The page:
Summer's heat is continuing to beat down - even as most of us are returning to work - but spare a thought for those stuck with a fur coat.
Over summer, Auckland Zoo goes into overdrive as thousands of visitors come through the gates to see more than 126 species of animals.
- The AM Show unveils Auckland Zoo's newest enclosure
- Orangutans move to South Island
- Auckland Zoo's 'Tiger-cam' a roaring success
Keepers balance educating the public with keeping a close eye on the animals to make sure everyone stays cool and has plenty of enrichment during hot and humid weather.
Newshub headed along to see how animals were handling the heat.
Auckland Zoo has two new residents in the form of Qia and Quartz, two young cheetahs who moved over from South Africa in November 2016.
Being from South Africa they're both quite used to the heat, but still appreciate the chance for an icy treat when the mercury rises.
A 50-50 mix of water and Whiskas cat milk does the trick, although sometimes keepers will change things up a little and give them ice blocks made of blood.
"Cat milk is a bit of a treat and we don't want it to be too rich, so we've just watered it down with a little bit of tap water just to make it a little bit more refreshing as well," said carnivores team leader Lauren Booth.
Their enclosure also has misters too, which spray a cool breeze of water on the cheetahs - if they want it.
Three red pandas live at Auckland Zoo - Mohini, Bo and Ramesh.
Over summer they can usually be found hanging out in the tops of the trees catching some nice breeze and shade, and Mohini and Bo can be seen taking advantage of the misters in their enclosure.
Over cold winters red pandas use their tails as a blanket, wrapping it around themselves - but over summer most of the hair moults off and leaves the tail a little more diminished.
Keepers tried giving them ice blocks, but Ms Booth says they weren't quite so taken with the idea.
"The ice blocks for red pandas were a bit too weird sometimes - they do take a little while to get used to novel objects and so sometimes they look at things as if to say, 'What is this?'
"In saying that though, we keep all the fruit in the fridge before we feed it out. A nice cold juicy grape is a bit of a favourite."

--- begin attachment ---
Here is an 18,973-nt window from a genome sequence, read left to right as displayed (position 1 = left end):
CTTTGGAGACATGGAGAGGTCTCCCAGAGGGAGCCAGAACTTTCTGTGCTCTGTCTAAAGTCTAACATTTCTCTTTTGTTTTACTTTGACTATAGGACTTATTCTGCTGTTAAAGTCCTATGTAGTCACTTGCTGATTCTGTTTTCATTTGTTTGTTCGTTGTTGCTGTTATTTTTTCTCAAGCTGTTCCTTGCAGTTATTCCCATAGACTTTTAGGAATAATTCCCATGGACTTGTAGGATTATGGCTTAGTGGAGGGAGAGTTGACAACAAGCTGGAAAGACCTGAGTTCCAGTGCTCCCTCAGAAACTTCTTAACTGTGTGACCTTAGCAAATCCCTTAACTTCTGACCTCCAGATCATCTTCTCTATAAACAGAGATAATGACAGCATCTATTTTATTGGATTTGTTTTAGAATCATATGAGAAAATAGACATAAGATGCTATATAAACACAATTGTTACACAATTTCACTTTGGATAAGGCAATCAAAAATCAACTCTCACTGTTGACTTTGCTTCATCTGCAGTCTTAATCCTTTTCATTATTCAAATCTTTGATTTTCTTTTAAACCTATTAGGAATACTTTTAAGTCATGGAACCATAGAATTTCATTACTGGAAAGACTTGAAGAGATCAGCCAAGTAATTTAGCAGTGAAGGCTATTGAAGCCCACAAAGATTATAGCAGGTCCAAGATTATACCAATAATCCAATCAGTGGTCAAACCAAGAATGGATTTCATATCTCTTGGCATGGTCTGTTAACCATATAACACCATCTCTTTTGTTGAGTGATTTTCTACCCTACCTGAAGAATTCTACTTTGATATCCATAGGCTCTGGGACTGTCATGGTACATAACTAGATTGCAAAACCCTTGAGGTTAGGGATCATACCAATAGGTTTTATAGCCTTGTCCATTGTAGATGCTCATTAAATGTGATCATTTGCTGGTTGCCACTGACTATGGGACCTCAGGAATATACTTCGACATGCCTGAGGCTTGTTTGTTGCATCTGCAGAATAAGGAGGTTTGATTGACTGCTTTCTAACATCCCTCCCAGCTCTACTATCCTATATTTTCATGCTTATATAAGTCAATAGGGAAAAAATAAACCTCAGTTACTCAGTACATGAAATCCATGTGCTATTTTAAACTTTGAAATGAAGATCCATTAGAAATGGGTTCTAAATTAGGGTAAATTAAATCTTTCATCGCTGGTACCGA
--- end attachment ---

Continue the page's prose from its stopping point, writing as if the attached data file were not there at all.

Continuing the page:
Charlie, Smiley, Willy and Chippy are New Zealand's only Galapagos tortoises, and have been at the zoo for around 30-35 years.
Over summer, guests will often see them taking a dip in their specially made wallow, a muddy hole filled with sticky clay for them to roll in.
The clay performs a dual purpose - when it's cooler it can keep the tortoises insulated against the cold, and when it's warmer the clay keeps them cool.
Humans would have mixed results were they to try and follow in the tortoises' footsteps.
"Well I've heard of face masks, but the tortoises take it very much to another level," said ectotherms team leader Dom Macfarlane.
Auckland Zoo currently has seven capybara, four adults and three babies, who share an enclosure with the mischievous squirrel monkeys.
Originating from South America, the Capybara is built for hotter climates and spend a lot of time hiding in the water.
Capybara have webbed feet and a face designed with eyes, ears and the nose right at the top so they can sit with only the very top of their head poking outside of the water.
Senior keeper Christine Tintinger said the capybara is built to be in the water and on the lookout for predators such as large pythons.
At Auckland Zoo they can sometimes be spotted in their specially built pool, or more likely hanging out in the shade with their squirrel monkey buddies munching on a Lucerne branch.
Sisters Alma and Neena are pretty easy to spot lumbering through the zoo over summer on their daily walk.
Kunekune pigs don't have sweat glands, so before they leave and when they get back both girls get a shower from their keepers.
Along their travels they often do tricks - both Neena and Alma know to sit, run around their keepers in circles and do a spin on command.
Not ones to shake stereotypes though they also have a wallow, and sometimes can be spotted having a roll around in the mud on hot days.
Captain is the only cockatoo resident of Auckland Zoo, but he certainly has enough personality to make up for it.
He was donated to the zoo in 1990 but the zoo has no idea how old he actually is, as his owner didn't mention it.
Being a bird native to Australia over summer he tends to cope well, but he does still like a treat now and then which comes in the form of a pinecone covered in frozen bananas, oats and sunflower seeds.
Being the character he is though, sometimes rather than eating the pinecone he would rather play with it.